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Issue Date: January 21, 2007
In this article:
George at a glance

Our American Icon Series

Strait talk

He doesn't exactly "give it away," but we have roped press-shy superstar George Strait into revealing some sweet memories about his family and career.

By Dennis McCafferty

Cover: George Strait
Strait was inducted into the Country Music Hall of Fame at November's CMAs.

More from our American Icon series
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Meryl Streep

More than 25 years ago, George Strait was an unknown singer playing for beer and pocket money in Texas honky-tonks. He worked at a ranch during the day and made some demos in hopes of getting a recording contract. There were times, he admits, when he had doubts. "I was getting a little nutty. I questioned whether my attempts at getting on a Nashville label were doing any good," Strait tells USA WEEKEND. "Today, Nashville signs up artists all the time. But, back then, every four or five years, they'd sign just three or four people."

Fortunately for Strait -- as well as country fans everywhere -- he didn't give up. In 1981, MCA signed him. In 1982, his "Fool Hearted Memory" landed at No. 1 on the country charts, launching an astonishing streak; 53 of Strait's songs have gone to No. 1, an all-time record.

The 53rd one, "Give It Away," is from his latest album (another No. 1), "It Just Comes Natural." The album title neatly summarizes Strait's lasting appeal: He doesn't force anything, and fans know what he'll bring to the occasion. He's always the singer in the Resistol cowboy hat. The band is nearly always Ace in the Hole, dating from his early honky-tonk days. And his handsome rancher look and gentlemanly demeanor have helped give him a fan base that crosses gender and generational boundaries.

USA WEEKEND caught up with Strait, 54, at his manager's office in Nashville, just before the November Country Music Association Awards, where Strait performed and was inducted into the Country Music Hall of Fame, live on TV. He then headed back to his ranch, which is about 150 miles south of San Antonio, the city where he lives with his wife, Norma. Their son, George Jr., also lives near San Antonio. (The Straits' daughter, Jenifer, died in 1986 in an auto accident at age 13.)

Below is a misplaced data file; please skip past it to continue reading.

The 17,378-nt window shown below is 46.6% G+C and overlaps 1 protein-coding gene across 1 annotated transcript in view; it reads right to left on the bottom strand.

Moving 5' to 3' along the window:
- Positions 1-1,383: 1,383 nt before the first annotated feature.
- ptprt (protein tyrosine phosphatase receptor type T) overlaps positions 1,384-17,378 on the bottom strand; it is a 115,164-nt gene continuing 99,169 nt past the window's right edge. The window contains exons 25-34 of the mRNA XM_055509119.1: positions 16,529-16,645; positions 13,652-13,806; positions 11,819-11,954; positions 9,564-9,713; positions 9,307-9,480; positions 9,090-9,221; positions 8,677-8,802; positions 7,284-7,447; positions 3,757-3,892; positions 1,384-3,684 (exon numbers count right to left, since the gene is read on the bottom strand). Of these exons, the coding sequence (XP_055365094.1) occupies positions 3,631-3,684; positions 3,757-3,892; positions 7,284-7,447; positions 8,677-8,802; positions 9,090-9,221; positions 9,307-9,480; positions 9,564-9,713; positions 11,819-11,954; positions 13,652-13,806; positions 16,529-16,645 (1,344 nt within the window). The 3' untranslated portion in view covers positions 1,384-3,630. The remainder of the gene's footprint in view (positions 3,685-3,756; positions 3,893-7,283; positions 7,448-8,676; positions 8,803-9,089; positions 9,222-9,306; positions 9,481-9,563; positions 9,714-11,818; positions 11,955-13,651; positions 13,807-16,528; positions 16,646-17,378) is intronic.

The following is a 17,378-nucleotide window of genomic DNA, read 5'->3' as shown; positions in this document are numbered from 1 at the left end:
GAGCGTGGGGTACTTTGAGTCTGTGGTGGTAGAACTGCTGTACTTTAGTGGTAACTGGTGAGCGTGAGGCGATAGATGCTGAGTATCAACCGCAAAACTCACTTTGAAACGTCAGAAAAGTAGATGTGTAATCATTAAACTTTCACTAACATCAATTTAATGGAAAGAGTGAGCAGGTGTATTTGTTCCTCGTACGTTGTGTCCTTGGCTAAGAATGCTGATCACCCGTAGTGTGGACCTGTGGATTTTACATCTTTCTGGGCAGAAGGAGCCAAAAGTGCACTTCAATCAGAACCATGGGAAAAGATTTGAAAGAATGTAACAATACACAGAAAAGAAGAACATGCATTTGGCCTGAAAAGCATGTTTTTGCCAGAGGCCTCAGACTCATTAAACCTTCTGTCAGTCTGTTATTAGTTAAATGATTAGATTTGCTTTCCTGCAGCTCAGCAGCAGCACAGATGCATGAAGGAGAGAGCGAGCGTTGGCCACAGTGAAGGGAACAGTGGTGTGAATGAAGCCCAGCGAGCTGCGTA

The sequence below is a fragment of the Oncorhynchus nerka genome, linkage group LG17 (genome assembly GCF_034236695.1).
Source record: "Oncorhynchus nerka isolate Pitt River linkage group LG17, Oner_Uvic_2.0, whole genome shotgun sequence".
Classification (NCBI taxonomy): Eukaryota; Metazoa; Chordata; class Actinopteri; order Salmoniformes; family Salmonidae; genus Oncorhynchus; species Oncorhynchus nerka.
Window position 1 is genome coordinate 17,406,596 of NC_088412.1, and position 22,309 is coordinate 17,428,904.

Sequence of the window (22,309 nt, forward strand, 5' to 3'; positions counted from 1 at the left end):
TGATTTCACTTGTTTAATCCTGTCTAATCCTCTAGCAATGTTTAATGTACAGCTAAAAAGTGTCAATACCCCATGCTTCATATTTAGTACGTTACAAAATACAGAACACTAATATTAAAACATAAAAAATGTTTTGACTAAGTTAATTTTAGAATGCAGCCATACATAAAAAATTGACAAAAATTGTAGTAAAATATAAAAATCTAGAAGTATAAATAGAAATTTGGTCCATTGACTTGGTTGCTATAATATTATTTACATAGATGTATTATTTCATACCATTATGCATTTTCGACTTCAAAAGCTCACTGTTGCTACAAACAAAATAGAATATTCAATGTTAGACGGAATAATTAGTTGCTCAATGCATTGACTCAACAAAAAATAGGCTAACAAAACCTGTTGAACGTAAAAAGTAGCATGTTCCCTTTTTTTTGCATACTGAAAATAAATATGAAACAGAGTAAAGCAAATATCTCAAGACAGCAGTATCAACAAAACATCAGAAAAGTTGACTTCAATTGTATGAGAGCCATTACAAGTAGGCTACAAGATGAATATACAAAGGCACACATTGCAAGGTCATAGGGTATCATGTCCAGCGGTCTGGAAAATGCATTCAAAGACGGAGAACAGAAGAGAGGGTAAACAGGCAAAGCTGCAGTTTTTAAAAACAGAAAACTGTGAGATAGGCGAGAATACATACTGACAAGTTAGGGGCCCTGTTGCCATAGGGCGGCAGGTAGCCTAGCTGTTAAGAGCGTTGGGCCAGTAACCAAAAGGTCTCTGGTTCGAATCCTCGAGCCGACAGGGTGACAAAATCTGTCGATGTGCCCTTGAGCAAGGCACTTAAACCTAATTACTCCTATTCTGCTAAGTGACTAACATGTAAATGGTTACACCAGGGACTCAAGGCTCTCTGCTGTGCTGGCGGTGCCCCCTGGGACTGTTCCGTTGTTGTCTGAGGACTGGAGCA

He seldom gives interviews. "You will not get George Strait," a Nashville publicist told me two years ago. "He doesn't do media because he doesn't have to." This made me even more determined, but, sure enough, getting the singer to do a cover story was an on-again/off-again affair -- inevitably ending in off.

Until now. When we chat, I am pleasantly surprised to find that Strait is far more affable than aloof, with a gentle Texas drawl and an easy laugh. The trademark hat is nowhere to be found, and in his wire-rimmed spectacles, he looks professorial. For more Strait talk on his early days playing in honky-tonks, life on his ranch and what makes for a classic country song, read on:

You just wrapped up your winter break at the ranch. What is it like to celebrate the holidays on the Strait homestead?
There's no place I'd rather be. The ranch is brush country. It's desolate-looking. I love it. During the winter break, we're all together as a family. It's me and Norma and our son. On Christmas, I get up early, while it's still dark, and make a big fire. The rest of the family is still asleep. I have presents hidden all over the house, and I'll bring those out. I'll get out the cookies and milk. I still like to do that for Santa because he's always hungry.

That's very sweet. How old is your boy?
He's 25! (Laughs.) But it's tradition, ya know.

How do you feel about getting into the Hall of Fame?